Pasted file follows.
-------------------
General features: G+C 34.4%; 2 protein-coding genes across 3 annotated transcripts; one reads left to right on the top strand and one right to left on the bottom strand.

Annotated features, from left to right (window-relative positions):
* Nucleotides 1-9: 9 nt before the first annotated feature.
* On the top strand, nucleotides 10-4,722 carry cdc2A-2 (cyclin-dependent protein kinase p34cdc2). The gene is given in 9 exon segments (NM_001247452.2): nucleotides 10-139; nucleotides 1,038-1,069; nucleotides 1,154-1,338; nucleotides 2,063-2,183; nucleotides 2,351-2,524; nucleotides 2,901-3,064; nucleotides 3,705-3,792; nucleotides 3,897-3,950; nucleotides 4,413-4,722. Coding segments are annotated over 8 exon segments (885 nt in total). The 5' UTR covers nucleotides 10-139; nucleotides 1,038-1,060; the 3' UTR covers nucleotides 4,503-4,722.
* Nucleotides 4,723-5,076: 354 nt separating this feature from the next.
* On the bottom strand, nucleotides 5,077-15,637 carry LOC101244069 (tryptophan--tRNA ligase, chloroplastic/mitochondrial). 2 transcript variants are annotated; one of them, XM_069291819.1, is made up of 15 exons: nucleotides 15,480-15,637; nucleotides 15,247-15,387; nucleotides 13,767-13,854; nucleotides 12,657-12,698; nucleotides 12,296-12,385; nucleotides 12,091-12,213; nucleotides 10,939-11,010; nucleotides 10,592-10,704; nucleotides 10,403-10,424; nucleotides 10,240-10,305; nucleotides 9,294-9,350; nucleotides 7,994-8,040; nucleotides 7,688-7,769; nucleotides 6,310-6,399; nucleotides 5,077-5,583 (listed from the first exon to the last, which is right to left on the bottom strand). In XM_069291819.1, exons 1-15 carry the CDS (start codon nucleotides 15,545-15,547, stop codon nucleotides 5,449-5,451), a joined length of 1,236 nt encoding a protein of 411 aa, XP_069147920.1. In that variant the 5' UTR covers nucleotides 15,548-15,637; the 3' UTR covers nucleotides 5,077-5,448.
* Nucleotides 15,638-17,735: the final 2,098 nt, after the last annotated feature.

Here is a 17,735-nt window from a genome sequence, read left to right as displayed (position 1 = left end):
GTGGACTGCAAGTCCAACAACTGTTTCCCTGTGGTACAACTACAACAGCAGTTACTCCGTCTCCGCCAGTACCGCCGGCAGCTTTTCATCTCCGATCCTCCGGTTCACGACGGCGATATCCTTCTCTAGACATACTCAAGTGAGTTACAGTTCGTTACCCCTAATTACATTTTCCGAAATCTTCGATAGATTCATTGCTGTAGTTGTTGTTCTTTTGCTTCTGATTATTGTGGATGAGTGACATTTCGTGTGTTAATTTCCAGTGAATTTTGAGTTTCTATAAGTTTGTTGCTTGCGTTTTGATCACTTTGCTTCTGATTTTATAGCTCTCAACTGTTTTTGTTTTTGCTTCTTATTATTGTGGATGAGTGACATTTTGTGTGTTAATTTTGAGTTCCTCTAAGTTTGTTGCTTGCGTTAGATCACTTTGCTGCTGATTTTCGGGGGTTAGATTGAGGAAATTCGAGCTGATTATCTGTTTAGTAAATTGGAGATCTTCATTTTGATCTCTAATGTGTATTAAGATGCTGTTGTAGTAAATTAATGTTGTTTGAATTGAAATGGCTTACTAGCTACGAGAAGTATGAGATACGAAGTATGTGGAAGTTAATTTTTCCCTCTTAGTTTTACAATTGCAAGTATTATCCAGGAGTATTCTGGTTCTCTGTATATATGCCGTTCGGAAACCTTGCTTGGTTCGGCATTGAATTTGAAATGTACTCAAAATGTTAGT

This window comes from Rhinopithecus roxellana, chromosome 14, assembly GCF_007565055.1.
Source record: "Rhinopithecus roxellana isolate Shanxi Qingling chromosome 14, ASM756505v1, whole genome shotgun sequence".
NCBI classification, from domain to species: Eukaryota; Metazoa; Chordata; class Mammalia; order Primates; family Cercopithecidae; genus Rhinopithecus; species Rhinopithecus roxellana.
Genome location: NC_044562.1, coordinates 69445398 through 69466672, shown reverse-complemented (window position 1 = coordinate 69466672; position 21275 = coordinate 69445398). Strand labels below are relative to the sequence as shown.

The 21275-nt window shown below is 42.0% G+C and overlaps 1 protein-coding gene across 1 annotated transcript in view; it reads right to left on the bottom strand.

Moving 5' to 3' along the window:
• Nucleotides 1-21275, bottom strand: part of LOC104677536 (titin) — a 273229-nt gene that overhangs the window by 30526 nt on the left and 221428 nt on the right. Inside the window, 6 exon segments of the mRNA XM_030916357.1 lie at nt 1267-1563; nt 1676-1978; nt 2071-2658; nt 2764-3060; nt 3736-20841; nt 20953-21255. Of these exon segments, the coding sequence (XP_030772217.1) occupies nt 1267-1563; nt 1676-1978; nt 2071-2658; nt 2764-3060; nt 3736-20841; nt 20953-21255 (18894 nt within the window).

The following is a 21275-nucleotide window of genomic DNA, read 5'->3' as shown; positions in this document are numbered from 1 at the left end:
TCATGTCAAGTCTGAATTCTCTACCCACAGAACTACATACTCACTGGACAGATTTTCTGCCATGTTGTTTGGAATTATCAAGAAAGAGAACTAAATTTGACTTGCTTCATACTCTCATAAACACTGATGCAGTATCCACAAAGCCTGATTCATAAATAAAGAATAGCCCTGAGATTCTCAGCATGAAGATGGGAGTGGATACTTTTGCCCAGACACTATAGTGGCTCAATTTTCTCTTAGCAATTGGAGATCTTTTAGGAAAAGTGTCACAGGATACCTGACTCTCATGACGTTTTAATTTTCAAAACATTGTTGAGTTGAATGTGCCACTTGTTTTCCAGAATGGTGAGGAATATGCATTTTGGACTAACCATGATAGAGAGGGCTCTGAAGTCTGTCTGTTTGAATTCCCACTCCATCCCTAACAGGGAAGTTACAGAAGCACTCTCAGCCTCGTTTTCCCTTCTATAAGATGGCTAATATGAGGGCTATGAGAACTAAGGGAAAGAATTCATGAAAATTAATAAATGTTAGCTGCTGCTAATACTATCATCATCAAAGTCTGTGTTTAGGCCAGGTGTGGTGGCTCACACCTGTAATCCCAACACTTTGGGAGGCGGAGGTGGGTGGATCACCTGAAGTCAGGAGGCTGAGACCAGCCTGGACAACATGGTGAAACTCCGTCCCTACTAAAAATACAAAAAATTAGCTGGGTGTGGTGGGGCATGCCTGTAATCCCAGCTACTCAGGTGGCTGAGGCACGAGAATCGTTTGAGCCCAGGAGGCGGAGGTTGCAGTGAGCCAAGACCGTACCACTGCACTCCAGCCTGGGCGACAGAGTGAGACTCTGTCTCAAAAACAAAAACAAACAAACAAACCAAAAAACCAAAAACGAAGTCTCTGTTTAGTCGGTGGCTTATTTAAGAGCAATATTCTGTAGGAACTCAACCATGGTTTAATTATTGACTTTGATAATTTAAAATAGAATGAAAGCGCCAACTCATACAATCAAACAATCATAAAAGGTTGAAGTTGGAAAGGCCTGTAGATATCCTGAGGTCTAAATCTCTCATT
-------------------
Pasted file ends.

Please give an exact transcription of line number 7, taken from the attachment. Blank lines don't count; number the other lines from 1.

* Nucleotides 15,638-17,735: the final 2,098 nt, after the last annotated feature.